Introduction: GoPro - Steady Cam Stabilizer - DIY

It was fun getting the GoPro Hero camera. The 1080 HD video quality is surprisingly good, especially in outdoor condition. A great deal for $120 :o)

I found with the helmet mount, however, the camera produces very shaky and hard to watch videos. Since the camera is so versatile, lightweight, and waterproofed against the element, I use it for most of my video now. Especially for outdoor purposes. The video quality indoor is not as good as my Sony HandyCam, but for the family outings, ski and camping trips, this GoPro will be the camera of choice for me.

This DIY steadicam is based on similar designs seen on the web and I've designed it with the weight and balance in mind. I first CAD it in AutoCAD, use the Massprop function to figure out the centroid for the curve section and calculated the balance point for all the pieces. The overall weight of the stabilizer with the camera mounted is roughly 625g or 1.38 lbs. Still fairly light.

Here are a couple YouTube videos of the build and test:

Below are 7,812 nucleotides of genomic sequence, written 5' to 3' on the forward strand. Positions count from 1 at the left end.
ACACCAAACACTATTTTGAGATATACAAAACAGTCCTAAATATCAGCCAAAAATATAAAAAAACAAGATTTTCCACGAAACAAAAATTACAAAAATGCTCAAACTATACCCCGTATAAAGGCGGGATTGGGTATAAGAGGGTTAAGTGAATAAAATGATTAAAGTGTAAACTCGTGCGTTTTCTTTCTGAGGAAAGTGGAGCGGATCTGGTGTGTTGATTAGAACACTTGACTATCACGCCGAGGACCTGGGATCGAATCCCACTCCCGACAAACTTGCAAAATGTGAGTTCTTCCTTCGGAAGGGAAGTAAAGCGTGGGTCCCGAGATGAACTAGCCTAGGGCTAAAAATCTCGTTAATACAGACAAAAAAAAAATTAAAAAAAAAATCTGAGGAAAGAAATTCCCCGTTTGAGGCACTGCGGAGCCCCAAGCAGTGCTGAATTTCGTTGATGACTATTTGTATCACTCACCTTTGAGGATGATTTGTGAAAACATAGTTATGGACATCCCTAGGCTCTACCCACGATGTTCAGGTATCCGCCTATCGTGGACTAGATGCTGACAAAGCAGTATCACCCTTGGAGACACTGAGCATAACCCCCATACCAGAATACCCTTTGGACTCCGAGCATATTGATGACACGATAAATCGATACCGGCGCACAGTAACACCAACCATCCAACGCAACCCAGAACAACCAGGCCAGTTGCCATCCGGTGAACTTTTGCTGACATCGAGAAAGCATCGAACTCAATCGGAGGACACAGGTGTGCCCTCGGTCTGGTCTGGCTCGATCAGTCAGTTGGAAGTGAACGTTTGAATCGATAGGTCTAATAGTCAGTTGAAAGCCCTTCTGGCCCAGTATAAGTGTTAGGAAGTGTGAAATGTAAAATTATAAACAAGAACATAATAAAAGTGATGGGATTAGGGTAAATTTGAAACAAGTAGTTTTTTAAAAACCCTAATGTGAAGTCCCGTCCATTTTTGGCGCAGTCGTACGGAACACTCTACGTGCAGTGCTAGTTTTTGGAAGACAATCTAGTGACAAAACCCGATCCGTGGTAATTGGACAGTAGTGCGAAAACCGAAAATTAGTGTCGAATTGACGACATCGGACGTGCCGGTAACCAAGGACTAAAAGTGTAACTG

Surprisingly for roughly $14 and 2 hrs of build (cut, grind, paint) time, the stabilizer works as planned. The camera location is best adjusted directly above the gimbal/handle, so add a few washer weights at the 90 deg bend. My flashlight handle is 5-1/2", but a 3 to 4" LED flashlights at the dollar store will work just fine as the bottom button on/off switch can be remove and the gimbal bolt can be fed through without any drilling/modification required. The shorter handle will also reduce the overall weight and permit a greater rotation of the gimbal. The nuts and bolts are standard, but you have to match your drill holes/threads to match the gimbal (rod ends). That's all, enjoy your build! Send me feedback and share your comments.